Sultanate Vessels Found

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The state government of Melaka is attempting to salvage dozens of shipwrecks found off the coast near Tanjung Tuan here, which may yield artefacts worth billions of ringgit.

State Tourism, Culture and Heritage committee chairman Datuk Latiff Tamby Chik said the shipwrecks, some of which were 500 years old, were discovered during a survey conducted by the National Heritage Department and Royal Malaysian Navy.

“Some of these vessels could be from the time of the Malacca Sultanate and some from the period between 1600s and 1800s.

“It’s an important find with rich historical value for Malacca,” said Latiff after visiting Hang Li Poh Well here yesterday.

The shipwrecks were located on the seabed some 100m from the surface, he added.

Latiff said authorities believed the shipwrecks could include Raja Haji (died June 1784, Malacca,Buginese soldier and statesman under whose leadership Buginese adventurers spread throughout the Malay Peninsula. The power of the Buginese (a people originally from the southern Celebes) dated from the early 1700s, when Buginese adventurers, cut off from their homeland by the Dutch, established a dynasty in the Malay state of Selangor, became the power behind the throne of the state of Johore, and were powerful influences in the states of Kedah and PeraK.)and Bulan Linggi, two vessels used by the Malay rulers between 1600 and 1650.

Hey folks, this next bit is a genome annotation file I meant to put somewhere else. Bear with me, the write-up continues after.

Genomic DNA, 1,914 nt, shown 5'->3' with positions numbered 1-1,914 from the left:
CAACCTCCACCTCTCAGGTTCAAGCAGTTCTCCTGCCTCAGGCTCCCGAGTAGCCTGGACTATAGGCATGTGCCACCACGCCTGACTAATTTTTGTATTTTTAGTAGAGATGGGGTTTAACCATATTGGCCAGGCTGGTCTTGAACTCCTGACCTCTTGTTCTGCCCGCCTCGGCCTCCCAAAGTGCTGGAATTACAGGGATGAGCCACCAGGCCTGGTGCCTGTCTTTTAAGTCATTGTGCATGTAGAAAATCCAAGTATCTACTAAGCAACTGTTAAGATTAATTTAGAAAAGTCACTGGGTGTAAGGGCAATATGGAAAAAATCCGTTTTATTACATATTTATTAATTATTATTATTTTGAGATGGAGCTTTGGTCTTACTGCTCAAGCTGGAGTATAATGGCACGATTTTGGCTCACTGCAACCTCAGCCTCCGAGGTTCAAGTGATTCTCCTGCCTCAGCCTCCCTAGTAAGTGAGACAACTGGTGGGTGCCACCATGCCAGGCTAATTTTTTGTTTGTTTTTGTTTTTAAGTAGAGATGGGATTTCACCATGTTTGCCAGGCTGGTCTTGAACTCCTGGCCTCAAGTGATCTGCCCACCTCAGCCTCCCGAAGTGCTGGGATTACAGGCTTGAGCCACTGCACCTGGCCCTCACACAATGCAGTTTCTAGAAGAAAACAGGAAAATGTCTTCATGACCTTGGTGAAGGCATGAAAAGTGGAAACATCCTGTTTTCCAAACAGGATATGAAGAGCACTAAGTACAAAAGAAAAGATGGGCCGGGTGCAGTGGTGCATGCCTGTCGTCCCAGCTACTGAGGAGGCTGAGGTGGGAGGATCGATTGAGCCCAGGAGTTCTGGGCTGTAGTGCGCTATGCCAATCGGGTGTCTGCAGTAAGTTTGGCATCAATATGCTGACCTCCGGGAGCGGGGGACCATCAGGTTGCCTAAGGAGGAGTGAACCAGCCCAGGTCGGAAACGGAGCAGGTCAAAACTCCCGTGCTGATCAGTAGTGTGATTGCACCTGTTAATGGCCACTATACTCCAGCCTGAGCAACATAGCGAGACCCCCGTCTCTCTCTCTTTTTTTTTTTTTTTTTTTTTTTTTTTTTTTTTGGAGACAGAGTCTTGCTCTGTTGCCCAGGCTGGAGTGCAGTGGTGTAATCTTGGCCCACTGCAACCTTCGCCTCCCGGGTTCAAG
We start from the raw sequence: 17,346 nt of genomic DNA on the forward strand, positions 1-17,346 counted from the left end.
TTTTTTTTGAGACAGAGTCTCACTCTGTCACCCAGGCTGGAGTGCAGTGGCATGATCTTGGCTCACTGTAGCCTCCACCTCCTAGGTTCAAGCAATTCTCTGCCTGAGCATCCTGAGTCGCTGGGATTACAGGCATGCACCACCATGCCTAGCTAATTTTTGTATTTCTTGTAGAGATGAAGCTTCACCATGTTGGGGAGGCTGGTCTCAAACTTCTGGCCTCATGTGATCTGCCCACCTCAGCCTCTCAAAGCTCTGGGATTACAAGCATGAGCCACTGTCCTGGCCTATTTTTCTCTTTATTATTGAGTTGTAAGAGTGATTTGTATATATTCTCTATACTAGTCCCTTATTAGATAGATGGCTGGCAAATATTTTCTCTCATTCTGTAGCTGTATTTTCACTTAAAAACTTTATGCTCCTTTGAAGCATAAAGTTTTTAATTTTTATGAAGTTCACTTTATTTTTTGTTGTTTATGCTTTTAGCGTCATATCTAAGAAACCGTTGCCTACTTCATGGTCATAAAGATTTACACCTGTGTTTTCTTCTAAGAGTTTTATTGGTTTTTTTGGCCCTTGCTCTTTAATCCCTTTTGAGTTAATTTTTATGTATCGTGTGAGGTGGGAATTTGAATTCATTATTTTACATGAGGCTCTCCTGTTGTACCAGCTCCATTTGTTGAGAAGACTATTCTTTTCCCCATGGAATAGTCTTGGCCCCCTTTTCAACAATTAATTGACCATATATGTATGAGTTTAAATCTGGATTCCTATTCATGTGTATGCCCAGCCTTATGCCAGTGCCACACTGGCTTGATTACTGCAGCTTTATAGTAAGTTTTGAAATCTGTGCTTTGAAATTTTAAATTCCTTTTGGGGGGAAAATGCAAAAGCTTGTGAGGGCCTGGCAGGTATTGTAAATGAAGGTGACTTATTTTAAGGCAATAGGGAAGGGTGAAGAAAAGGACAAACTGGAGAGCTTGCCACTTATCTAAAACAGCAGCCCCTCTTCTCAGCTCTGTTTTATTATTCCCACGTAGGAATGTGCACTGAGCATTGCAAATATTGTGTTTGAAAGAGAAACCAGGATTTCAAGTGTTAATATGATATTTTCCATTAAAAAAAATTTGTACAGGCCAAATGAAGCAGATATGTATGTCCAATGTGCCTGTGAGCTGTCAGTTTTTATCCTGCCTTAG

Most, he added, were probably merchant ships on their way to Malacca before they sank.

“The cost of salvaging one of these ships could cost up to RM3mil but the artefacts recovered can reach up to billions of ringgit,” he said, adding that the state government was trying to salvage the wrecks with the help of foreign deep-sea recovery companies.

He said the area had been identified as a potential National Heritage site. He said more wrecks were expected to be discovered by the state’s Maritime Museum and other related agencies, including vessels which sunk during World War II.

“It is also learnt the Tanjung Tuan stretch is an ideal environment for conserving shipwrecks due to its temperature and oxygen levels, allowing these to remain virtually intact for hundreds of years,” he said.

On another matter, Latiff said the maintenance of 26 historical sites in the state had been assigned to Malacca Historical City Council and the Museum Corporation of Malacca, which took over from the National Heritage Department on May 1.

“We hope there will be scheduled maintenance to ensure these sites are not neglected,” he said.

The Star ,May 2011


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